2. Location Concealment
Suppressors can increase your chances for a hunt with multiple kills.
A suppressed shot at the hog or coyote in front of you has a lesser chance of spooking other game that may be momentarily out of sight.
Your sound signature is displaced and the chances of game turning wary from your initial shot can add hours to an otherwise short hunt.
8. Number of States Allowing Suppressor Hunting
Currently, there are 32 states that allow the use of suppressors for hunting.
Florida is projected to join the list this year, and though usage is not universal across the board, the efforts of organizations like the American Suppressor Association
are making it possible for more people to have the option available.
You can find detailed information on the regulations of participating states, approved methods and the species legally allowed to be harvested by contacting your state department of wildlife.
4. Improved Follow-Up Shots
Muzzle blast is disorienting, recoil is jarring. Suppressors reduce both, making it easier for you to quickly get back on target and send another round down range.
The extra milliseconds you take to compose yourself after the kick of a .308 can mean the difference between dropped game and a long blood trail.
We don't hunt in a vacuum.
Our public land honey holes are oftentimes within earshot of nearby homes, and that anti-hunting neighbor adjacent to your private property plots ways to disrupt your passion every time you fell a pheasant.
Suppressors cut back noise pollution and can at least help keep you, audibly, out of the black books of detractors.
And when our European neighbors, who sport Draconian hunting and firearm restrictions when compared to the U.S., legally require
the use of suppressors for purposes of etiquette, we can agree that the option
to use one in the states is, at the very least, something to think about.
7. Choice for Introducing Newcomers
When introducing shooting to a newcomer, at some point in your lesson you'll obviously have to show them how to fire the gun. The report and recoil is second nature to you, but your recruit will be on edge wondering if they can handle all of that when they get behind the gun.
Suppressors are a great way to reduce that cusp of fear and ease the shooter into the sport. You spend less time getting over that initial hurtle and spend more time focusing on procedure and technique.
6. Increased Accuracy
Looking through the scope with the safety on and your finger off the trigger, your breathing is easily managed. Once you flip the safety off and begin depressing the trigger, everything changes.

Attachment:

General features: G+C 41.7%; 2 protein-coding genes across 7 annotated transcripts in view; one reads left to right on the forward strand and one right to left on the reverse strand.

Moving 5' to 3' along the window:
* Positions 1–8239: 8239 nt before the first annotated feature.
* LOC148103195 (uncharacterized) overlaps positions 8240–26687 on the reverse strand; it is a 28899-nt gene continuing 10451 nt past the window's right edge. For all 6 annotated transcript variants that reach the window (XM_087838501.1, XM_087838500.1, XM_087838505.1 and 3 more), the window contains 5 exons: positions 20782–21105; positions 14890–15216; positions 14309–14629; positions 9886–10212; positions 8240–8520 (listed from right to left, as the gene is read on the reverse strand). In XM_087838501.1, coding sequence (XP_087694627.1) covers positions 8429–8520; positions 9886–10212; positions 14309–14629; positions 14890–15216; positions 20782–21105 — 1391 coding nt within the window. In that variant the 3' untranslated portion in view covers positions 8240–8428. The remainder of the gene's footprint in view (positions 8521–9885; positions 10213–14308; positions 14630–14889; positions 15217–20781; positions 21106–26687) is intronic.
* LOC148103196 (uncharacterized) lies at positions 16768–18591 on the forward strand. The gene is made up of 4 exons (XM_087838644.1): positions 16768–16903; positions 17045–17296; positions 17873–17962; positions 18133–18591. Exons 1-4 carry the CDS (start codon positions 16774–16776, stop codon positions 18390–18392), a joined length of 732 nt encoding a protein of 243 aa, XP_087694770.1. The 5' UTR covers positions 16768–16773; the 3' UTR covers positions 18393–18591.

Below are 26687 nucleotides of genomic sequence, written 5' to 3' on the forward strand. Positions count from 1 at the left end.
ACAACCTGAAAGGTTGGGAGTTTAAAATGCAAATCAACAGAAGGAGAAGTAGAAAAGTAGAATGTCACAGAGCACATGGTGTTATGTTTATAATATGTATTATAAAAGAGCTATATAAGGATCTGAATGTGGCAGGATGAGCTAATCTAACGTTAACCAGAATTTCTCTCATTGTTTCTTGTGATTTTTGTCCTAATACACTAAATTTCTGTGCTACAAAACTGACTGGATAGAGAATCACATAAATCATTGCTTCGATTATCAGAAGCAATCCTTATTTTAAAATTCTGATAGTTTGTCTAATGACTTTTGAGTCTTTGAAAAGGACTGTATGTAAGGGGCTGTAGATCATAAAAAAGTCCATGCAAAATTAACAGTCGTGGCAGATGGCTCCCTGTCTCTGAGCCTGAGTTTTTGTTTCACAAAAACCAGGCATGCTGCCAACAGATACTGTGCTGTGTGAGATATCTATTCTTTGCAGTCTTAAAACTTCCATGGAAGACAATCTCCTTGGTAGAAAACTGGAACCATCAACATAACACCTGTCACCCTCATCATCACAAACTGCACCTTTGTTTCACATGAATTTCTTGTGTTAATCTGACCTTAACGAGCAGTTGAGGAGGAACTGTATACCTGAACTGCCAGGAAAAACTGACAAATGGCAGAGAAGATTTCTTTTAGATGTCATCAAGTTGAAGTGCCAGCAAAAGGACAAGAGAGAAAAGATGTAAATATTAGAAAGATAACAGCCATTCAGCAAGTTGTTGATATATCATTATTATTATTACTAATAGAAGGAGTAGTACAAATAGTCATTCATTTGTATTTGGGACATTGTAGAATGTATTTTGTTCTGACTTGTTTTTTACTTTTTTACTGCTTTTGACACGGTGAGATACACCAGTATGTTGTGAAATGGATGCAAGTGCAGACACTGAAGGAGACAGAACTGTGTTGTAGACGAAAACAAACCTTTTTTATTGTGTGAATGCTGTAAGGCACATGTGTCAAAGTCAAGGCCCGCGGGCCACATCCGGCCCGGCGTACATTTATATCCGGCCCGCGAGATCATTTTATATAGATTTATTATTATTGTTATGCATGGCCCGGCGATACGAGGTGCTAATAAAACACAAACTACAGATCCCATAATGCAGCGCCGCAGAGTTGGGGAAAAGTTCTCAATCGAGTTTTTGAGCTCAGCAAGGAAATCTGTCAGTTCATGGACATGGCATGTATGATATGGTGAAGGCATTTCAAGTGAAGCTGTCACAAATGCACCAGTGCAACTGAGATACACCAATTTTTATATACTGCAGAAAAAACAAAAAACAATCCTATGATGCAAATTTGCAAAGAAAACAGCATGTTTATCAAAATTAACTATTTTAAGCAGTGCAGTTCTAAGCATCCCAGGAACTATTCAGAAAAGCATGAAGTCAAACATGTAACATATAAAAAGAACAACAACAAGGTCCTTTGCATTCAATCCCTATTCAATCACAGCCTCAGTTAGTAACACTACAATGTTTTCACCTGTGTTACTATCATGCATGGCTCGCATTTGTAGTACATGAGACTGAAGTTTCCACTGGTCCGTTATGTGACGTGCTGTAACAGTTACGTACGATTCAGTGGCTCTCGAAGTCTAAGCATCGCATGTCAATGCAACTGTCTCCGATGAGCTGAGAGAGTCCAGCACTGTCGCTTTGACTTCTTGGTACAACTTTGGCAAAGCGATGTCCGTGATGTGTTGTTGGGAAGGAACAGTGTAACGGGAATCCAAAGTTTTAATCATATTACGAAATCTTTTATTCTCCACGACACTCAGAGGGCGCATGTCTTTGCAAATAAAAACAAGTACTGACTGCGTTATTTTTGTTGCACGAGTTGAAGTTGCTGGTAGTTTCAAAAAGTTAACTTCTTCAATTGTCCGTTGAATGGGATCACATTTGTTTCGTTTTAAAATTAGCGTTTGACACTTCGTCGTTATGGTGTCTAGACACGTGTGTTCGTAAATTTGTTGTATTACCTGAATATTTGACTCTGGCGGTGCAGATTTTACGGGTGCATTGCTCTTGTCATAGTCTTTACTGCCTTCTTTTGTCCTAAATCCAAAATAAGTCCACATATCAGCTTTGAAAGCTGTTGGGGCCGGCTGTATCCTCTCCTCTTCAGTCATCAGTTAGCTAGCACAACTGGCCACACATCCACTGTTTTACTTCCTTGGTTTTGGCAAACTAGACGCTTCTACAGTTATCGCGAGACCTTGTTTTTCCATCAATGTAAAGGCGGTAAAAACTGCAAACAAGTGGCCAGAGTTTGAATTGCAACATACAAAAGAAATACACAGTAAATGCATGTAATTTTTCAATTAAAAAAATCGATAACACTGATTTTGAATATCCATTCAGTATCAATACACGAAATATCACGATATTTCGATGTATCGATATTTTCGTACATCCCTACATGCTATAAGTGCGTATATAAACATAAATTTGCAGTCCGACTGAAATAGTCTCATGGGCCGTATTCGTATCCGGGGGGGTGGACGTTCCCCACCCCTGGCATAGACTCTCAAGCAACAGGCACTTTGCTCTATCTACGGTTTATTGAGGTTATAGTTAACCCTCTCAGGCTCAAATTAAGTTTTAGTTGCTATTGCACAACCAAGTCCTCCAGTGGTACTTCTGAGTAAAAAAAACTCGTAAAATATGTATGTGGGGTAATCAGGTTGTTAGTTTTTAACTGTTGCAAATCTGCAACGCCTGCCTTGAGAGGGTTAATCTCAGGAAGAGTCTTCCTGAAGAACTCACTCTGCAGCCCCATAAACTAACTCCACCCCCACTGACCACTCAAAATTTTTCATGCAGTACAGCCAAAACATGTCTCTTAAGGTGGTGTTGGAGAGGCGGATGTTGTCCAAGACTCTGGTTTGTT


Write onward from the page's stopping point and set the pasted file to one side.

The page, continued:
This phenomenon is due to your anticipation of the 'flinch. ' Your brain is preparing your body for the bang and kickback once that trigger goes click — quickened breathing, increased heart rate, tensed muscles.
Get your brain used to the reduced recoil and muzzle blast of a suppressor and those crosshairs magically tend to float less.
5. Industry Advances
In the past, the limited number of market options justifiably caused concerns over efficiency, reliability and usability.
Today's market offers a plethora of options that deliver as promised. And, as of this summer, wingshooters no longer have an excuse. SilencerCo, located in West Valley City, Utah, now offers sportsmen the Salvo 12
, the world's first 'commercially viable shotgun suppressor ' capable of shooting all sizes of birdshot.
You can now enjoy potting birds wherein the action of your gun is louder than the report.
Yes, suppressors are expensive. Especially ones of quality craftsmanship.
But so are the electronic hearing devices designed specifically for hunters. The cost of a pair, an extra set of batteries, replacement components and, let's say, an unexpected repair starts to make one finite purchase of a suppressor a viable option.
For those who don't want to consider using either, the need for hearing aids in your later years can cost upwards of $3,000. Your hearing is priceless.
1. Hearing Protection
The most self-explanatory reason.
Imagine a champagne bottle. Shake it up and thumb the cork and you'll get a loud pop. Pull the cork out slowly with even pressure and there's little more than a cough and a fizz.
Suppressors depend on roughly the same concept. For most designs, as the round passes through a series of internal baffles and expansion chambers, the effect of high-pressure gases and the vacuum release of the round leaving the barrel is diffused and slowed, condensing muzzle blast. The result is reduced sound waves impacting the ear.
All it takes is one discharge to permanently damage an unprotected ear. Simply put, suppressors are an effective, precautionary safety measure.